Kim has things to do, like starting where she left off at Snaggletooth by offering an array of raw and lightly-cured seafood plates. Quivering bay scallops, which look like mini-marshmallows, swim in a sweet, salty, and funky, mix of citron, XO, and soy onion puree. The plate is spiked with purple chive blossoms. It looks like modern art, a pre-fixe-menu-worthy course, and has the soul of an Italian crudo, but the umami punch of Asian cuisine. It is not a particularly Korean dish.

A golden circle of kimchi stuffed pajeon or custardy scallion pancake swirled with pesto and spiked with bright pickled shallots, however, is a refined cousin of something you’d find at the traditional Korean-restaurant San Soo Gab San. Served on a black clay platter and crowned with bitter spiky lettuces, it is the perfect plate for the person who loves to spend the weekend at the farmer’s market and the ceramics wing of the art institute.

Though I now worship my new Japanese kamado-style charcoal grill and work the smoke with the same seriousness of Lang Lang tickling the ivories, I am, as I have revealed before, the worst Korean BBQ restaurant griller of all time. I have either drunk too many forties of OB lager or am too caught up sucking down banchan (the array of tiny side dishes filled with gojuchang-spiked vegetables and dried seafood served at any great Korean joint) to remember that I have a short rib on hot coals which is about to cause a four-alarm fire.

So, I express my deep gratitude that Kim’s kalbi for two, a gigantic platter of banchan, beef, chili paste, and perilla leaves (for making tiny impromptu verdant burritos) requires no cooking whatsoever. The short-rib is already well-charred, sprinkled with glinting huge crystals of salt, dripping with fat, and chopped in tiny slices which are reassembled on top of the bone in the manner of a fine ribeye served at a downtown steak house. It’s basically Korean BBQ with none of the hard work. The meat is succulent. The bone itself is flecked with blackened burnt ends, that, if you have no shame like me, you will go full pitbull (I like to think Pitbull the rapper, and not just the vicious breed of dog, likes Korean BBQ too, so I debated whether I should capitalize here) on it when no one is looking. The chili paste is not the sugary red stuff you find in a plastic tub at any Korean grocery, but a rusty orange-colored dab with a fermented miso-onion-like complexity.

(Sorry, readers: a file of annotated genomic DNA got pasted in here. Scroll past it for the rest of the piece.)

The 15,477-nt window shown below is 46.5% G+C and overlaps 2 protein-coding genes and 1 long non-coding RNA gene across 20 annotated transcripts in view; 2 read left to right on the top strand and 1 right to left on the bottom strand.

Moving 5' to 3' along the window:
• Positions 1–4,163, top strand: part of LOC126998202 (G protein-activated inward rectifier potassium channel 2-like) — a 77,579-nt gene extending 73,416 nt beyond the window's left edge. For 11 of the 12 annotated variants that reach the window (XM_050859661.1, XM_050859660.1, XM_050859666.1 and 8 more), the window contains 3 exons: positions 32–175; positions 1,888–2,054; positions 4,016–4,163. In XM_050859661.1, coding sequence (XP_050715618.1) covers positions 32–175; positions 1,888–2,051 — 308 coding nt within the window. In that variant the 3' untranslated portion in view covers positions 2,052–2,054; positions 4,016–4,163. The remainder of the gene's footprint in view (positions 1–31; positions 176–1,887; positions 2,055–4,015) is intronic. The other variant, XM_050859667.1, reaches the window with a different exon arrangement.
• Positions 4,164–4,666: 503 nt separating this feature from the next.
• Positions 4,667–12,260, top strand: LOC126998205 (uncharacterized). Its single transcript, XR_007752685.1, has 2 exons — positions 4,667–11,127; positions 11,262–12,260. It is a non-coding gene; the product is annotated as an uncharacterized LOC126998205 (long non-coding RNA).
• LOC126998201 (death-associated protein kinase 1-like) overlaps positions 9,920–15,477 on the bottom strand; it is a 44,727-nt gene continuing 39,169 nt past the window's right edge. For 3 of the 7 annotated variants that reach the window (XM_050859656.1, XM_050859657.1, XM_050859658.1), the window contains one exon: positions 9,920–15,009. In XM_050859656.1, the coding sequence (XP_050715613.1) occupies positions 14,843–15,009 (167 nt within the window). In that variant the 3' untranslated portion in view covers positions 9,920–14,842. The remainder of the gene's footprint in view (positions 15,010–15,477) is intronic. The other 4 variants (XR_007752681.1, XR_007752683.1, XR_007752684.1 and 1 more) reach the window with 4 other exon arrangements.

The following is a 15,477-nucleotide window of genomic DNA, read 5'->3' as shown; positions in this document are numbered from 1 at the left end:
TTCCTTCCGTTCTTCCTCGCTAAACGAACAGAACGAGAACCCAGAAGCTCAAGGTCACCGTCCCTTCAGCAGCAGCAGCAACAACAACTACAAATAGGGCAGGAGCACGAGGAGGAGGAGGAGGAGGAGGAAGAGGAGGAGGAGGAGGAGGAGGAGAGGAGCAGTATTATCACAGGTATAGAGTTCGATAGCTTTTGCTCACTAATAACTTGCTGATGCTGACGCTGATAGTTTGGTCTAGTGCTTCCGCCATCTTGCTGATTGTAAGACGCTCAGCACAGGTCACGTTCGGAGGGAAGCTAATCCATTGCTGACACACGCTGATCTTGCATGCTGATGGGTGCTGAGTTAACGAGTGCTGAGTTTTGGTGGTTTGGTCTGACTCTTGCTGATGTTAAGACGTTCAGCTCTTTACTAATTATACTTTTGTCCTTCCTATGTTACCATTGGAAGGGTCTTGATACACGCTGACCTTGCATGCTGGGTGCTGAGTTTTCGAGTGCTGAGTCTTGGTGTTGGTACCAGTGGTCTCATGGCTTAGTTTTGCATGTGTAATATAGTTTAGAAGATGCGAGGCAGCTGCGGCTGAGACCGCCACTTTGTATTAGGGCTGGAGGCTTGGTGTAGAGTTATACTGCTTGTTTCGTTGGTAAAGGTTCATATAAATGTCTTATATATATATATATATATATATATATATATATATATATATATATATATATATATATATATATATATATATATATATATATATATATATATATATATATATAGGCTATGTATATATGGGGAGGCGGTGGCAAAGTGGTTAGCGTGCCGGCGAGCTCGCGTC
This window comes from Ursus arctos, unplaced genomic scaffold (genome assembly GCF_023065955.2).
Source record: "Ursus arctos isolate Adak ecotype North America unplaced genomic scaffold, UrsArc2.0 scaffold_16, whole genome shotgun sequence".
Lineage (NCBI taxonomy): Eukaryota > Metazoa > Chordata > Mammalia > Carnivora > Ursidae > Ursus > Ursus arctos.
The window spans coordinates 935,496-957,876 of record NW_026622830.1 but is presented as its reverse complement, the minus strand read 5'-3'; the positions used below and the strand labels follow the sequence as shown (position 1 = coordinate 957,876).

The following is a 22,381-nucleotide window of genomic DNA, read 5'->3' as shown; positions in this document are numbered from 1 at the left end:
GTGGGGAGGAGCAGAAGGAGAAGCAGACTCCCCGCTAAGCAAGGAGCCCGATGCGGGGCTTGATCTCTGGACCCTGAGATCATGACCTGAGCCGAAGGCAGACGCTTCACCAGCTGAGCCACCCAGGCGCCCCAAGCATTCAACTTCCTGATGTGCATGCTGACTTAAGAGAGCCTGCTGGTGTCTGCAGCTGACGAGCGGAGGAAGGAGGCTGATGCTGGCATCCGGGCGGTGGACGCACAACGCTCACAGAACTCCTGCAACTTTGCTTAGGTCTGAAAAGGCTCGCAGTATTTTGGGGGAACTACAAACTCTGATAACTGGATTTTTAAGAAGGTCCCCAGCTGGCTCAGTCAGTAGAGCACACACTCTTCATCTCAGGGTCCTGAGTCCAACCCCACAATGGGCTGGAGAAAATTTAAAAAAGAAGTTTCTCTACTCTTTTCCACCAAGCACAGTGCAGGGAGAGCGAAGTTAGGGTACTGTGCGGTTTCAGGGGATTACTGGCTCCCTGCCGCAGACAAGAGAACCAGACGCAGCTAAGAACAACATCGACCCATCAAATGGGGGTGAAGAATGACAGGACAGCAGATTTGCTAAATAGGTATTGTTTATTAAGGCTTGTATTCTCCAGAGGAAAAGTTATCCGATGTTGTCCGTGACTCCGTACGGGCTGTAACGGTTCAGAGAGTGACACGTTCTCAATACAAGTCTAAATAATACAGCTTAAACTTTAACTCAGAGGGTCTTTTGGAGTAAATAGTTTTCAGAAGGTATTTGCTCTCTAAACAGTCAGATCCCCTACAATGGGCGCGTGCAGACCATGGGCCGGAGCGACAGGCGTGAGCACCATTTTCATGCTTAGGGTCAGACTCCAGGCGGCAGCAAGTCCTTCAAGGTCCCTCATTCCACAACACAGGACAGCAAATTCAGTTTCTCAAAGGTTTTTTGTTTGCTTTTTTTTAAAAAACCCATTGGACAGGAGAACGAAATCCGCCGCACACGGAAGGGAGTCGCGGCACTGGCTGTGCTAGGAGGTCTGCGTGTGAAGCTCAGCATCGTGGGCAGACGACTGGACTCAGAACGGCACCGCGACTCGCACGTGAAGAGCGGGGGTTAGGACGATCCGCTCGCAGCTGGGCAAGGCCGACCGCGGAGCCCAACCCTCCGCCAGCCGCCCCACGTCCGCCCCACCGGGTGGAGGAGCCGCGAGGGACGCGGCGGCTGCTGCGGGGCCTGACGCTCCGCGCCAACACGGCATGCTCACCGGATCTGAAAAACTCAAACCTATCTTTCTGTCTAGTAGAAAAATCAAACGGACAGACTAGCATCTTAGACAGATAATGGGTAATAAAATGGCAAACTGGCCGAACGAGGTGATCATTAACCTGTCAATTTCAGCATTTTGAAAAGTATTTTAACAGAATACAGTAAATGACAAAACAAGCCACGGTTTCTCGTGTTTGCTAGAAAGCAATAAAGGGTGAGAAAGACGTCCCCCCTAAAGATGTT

If you’ve ever been to a traditional Korean BBQ restaurant, it can feel like you’re in the middle of a Luftwaffe bombing raid, where the Germans, flush with a surplus of noodles, red chili, and radishes, decide to drop tiny side dishes instead of explosives. I once counted 27 different plates at one Korean joint I ate at years ago. Kim’s banchan selection is well-curated handful of radishes, kimchi, pickles and mashed potato salad. At traditional Korean spots where they’re dropping off full sheet pans of side dishes, there’s usually a mix of really good stuff and a lot of soggy or under-salted choices. Kim’s banchan is perfectly seasoned and the textures are appropriately crisp or, in the case of the mashed potato salad, whipped.

People often ask why certain food, often European, like Italian or French, can command top dollar, while other cuisines, like Puerto Rican or Chinese, continue to be mired in cheap eats purgatory? I believe there is certainly an element of racism at play in the answer. But, I also believe so many of those spots continue to under-season, use cheap cuts of subpar protein, and offer crummy carbs. There is no overt demand for this kind of commodity offering – except maybe in the form of Taco Bell. A place like Spiaggia which hand-cuts its noodles and gilds things with shaved truffles and rare funghi is offering something no one else has. And that is what we have at Passerotto. Jennifer Kim’s food is not only Korean enough, but it’s executed at a level and quality that is worth every American dollar she charges.

Passerotto is located at 5420 N. Clark St., Chicago, IL